Medical Research Council - London Institute of Medical Sciences

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Gene for Epilepsy
09 August 2012

Gene for Epilepsy

Researchers learn more every day about how our genes influence our health and wellbeing. A recently described group of tiny molecules – microRNAs – can trigger or terminate the process by which genes produce proteins. MicroRNAs literally ‘mop up’ messages from genes preventing their translation into protein products. Researchers investigating microRNA-134 found it in particularly high levels in a brain region associated with epileptic seizure. They discovered this tiny molecule was blocking the expression of a gene called LIMK1. However, they used another small molecule to ‘hoover up’ microRNA-134 from the brain cells (pictured) of epileptic mice, with the result that the animals suffered fewer seizures. These results offer a glimmer of hope for epilepsy sufferers, a third of whom gain no benefit from current drug treatments. It seems likely that this drug-resistant group of patients could benefit significantly from the new approach.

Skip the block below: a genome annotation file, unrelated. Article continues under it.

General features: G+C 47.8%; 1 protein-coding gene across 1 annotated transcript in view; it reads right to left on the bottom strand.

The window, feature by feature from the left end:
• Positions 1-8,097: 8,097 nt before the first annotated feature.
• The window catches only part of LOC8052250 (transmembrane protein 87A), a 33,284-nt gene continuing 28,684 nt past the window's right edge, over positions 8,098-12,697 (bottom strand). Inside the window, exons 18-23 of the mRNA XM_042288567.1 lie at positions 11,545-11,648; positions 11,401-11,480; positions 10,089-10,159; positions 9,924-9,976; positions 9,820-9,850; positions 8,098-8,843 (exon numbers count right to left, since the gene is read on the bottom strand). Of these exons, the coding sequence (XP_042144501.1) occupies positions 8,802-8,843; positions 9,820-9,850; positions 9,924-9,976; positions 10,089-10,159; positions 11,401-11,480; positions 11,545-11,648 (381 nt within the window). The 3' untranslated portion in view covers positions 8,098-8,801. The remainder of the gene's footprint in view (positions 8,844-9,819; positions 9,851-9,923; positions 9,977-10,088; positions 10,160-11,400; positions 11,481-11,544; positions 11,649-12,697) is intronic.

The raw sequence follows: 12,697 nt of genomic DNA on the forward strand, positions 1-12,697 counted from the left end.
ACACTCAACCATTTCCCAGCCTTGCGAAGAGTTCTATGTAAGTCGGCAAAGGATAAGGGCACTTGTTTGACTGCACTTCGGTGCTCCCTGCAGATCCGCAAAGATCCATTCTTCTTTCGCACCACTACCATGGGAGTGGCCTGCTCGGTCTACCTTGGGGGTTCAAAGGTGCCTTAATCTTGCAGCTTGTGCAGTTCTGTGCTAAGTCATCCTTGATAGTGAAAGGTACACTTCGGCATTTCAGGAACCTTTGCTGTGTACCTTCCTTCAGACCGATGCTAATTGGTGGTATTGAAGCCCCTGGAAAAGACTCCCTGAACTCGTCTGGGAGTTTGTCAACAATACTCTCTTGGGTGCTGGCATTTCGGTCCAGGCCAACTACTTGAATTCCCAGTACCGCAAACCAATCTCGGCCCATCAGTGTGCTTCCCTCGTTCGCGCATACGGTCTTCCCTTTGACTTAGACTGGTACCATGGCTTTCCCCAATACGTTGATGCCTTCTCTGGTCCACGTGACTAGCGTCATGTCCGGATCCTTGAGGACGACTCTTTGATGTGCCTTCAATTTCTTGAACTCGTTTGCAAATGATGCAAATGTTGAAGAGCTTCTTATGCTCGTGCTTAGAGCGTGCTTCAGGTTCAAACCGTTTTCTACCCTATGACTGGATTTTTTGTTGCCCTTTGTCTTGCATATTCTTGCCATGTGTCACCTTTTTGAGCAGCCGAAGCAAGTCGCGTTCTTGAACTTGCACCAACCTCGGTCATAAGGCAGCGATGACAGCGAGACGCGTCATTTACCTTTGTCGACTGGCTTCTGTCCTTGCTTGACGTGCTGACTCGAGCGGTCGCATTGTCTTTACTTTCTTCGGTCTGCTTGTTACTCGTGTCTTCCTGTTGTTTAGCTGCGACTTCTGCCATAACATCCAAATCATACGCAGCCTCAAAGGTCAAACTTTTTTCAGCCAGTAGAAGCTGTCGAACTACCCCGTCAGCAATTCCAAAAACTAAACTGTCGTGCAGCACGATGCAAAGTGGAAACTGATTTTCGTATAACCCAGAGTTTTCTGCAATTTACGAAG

Written by Brona McVittie

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